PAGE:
Functional Skills are essentially the skills we use each and every day as we go about living our lives. Consider that the more Functional Skills/Life Skills learned by individuals with special needs the greater the level of their independence.Functional Skills include:* Getting dressed* Cooking* Cleaning* Laundry* Shopping* Money skills* Getting around the community* Specific work skills* Social skillsFor most of us, learning Functional Skills came easily, but for individuals/students who have special needs (sometimes the term cognitively disabled may be used) learning these skills can be a challenge.
Special Needs students need to have the these important life skills broken down into small steps. Repeated practice of each of these steps allows them to gain a degree of independence. For example; they must first learn a general skill such as addition, and then practice applying the addition skill in different content areas, such as with the concept of money. They then need to specifically practice the addition of money as a separate and new skill.These individuals are also more likely to have difficulty in generalizing these Functional Skills from the classroom setting to the actual environment where they will need to use these skills.The more we can teach Functional Skills in an actual setting, such as the laundromat, kitchen or grocery store, and with the actual material/equipment, the better and easier it will be for the student to learn and apply their skill. It is also best to use material that is already part of their everyday lives such as, their own sweater, actual money, the local city map and bus schedules, menus from nearby restaurants and the local grocery store ads. By using materials that the student is already familiar with, they will be able to grasp the relevance of the skill easier.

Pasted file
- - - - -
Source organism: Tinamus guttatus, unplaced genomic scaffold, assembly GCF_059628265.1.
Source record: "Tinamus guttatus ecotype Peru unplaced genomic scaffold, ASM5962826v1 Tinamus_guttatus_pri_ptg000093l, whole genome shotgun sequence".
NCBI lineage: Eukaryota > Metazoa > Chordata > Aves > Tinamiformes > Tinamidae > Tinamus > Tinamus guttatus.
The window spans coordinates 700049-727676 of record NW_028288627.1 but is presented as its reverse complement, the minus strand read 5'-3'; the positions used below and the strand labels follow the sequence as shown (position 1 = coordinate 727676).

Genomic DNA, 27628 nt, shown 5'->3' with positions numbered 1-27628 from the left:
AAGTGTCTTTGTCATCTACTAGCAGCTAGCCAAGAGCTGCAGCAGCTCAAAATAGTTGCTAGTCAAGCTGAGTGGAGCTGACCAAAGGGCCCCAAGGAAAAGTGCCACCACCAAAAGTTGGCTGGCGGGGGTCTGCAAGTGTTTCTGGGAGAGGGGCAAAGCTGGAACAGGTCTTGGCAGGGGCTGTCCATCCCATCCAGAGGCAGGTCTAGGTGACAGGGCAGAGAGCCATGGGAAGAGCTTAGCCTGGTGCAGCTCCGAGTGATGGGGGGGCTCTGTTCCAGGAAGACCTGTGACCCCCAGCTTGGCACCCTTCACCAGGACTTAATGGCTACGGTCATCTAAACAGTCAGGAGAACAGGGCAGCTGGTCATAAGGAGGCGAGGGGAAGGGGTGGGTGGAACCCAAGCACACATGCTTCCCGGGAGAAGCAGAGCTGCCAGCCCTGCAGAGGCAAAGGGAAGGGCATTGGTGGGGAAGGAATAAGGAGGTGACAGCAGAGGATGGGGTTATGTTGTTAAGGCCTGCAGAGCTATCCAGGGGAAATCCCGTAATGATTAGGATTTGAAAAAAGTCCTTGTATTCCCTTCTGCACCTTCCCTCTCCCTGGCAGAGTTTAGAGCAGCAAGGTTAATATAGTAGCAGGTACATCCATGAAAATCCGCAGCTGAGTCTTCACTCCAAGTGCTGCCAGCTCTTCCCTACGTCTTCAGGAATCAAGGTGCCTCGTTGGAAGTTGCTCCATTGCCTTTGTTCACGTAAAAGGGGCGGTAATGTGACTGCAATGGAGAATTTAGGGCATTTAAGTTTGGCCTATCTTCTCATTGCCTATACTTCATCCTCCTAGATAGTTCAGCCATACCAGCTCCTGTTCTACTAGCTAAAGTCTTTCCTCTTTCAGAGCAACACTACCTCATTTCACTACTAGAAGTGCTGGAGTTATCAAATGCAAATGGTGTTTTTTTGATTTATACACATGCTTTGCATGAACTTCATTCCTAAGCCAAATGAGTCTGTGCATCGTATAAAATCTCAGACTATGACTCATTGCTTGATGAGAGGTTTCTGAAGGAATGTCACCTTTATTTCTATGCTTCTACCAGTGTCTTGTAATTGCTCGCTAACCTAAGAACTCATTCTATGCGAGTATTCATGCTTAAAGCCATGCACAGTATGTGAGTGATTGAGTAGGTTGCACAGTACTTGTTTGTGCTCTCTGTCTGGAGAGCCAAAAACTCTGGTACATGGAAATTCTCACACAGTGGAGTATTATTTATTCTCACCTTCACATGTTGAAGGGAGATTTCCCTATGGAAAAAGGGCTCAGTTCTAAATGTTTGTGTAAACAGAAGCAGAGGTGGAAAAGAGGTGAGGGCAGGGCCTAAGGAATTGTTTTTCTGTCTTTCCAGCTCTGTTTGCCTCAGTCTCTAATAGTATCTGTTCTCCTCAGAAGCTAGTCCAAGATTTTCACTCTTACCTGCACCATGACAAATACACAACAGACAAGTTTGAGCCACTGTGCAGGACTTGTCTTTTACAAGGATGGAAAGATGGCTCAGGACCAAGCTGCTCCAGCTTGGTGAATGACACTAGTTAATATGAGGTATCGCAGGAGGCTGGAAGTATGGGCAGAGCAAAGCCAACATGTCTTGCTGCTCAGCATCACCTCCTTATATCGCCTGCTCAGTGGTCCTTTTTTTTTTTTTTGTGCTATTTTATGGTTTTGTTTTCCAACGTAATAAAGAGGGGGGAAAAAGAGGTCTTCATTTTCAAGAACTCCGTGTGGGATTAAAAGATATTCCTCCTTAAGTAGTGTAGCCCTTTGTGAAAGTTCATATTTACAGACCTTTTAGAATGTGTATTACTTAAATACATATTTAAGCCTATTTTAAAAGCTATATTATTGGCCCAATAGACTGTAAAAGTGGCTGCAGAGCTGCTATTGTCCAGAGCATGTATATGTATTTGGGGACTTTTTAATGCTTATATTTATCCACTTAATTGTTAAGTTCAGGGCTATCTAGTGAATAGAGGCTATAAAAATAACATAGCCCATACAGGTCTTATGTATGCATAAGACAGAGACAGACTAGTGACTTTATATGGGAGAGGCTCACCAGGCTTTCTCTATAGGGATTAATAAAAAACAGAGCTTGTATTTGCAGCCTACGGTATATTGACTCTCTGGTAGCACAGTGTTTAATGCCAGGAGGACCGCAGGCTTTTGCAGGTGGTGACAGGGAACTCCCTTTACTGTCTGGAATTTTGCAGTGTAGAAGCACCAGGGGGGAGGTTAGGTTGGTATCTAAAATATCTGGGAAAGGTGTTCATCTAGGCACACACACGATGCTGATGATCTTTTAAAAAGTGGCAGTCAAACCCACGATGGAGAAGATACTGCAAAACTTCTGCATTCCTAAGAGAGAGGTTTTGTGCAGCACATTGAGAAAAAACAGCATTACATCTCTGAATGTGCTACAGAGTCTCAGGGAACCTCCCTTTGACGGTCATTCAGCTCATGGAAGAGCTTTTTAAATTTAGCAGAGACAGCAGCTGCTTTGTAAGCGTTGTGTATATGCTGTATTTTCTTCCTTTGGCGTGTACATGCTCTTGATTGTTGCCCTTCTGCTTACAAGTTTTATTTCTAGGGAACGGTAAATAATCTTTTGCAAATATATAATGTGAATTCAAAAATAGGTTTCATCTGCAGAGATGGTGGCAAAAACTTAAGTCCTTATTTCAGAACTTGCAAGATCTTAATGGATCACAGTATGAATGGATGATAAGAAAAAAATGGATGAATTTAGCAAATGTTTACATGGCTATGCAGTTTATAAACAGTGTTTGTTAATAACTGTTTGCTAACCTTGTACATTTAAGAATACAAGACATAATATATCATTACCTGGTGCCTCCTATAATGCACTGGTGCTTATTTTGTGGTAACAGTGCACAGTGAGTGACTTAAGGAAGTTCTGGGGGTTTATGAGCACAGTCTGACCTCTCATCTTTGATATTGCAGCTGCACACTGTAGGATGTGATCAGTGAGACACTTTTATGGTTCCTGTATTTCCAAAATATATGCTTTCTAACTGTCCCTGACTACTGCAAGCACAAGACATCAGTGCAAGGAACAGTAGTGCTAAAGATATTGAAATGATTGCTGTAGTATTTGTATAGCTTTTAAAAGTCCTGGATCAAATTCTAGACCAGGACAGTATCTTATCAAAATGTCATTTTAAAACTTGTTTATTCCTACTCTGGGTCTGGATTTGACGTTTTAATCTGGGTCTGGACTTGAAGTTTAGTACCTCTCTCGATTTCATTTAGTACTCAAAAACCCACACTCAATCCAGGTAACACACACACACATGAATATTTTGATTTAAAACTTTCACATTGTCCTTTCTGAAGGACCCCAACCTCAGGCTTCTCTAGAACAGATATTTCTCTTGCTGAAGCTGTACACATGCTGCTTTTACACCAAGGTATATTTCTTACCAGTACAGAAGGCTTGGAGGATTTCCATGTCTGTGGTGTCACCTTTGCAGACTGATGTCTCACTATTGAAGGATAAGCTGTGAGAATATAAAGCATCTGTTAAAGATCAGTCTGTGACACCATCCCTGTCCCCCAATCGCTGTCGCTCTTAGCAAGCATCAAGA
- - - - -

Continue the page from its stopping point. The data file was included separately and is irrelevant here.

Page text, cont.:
In short, the more Functional Skills that are mastered by the special needs student the more independent they are likely to be. Keep in mind that when teaching these life skills, it is important to remember to break the skill down into small achievable steps, teach the skill in an actual environment (or in a realistic environment if possible) and preferably with the use of the actual material/equipment. The student with special needs will have an easier time learning Functional Skills as well as transferring and applying these skills into their everyday lives. Everyone wants and deserves the opportunity to be the best that they can be!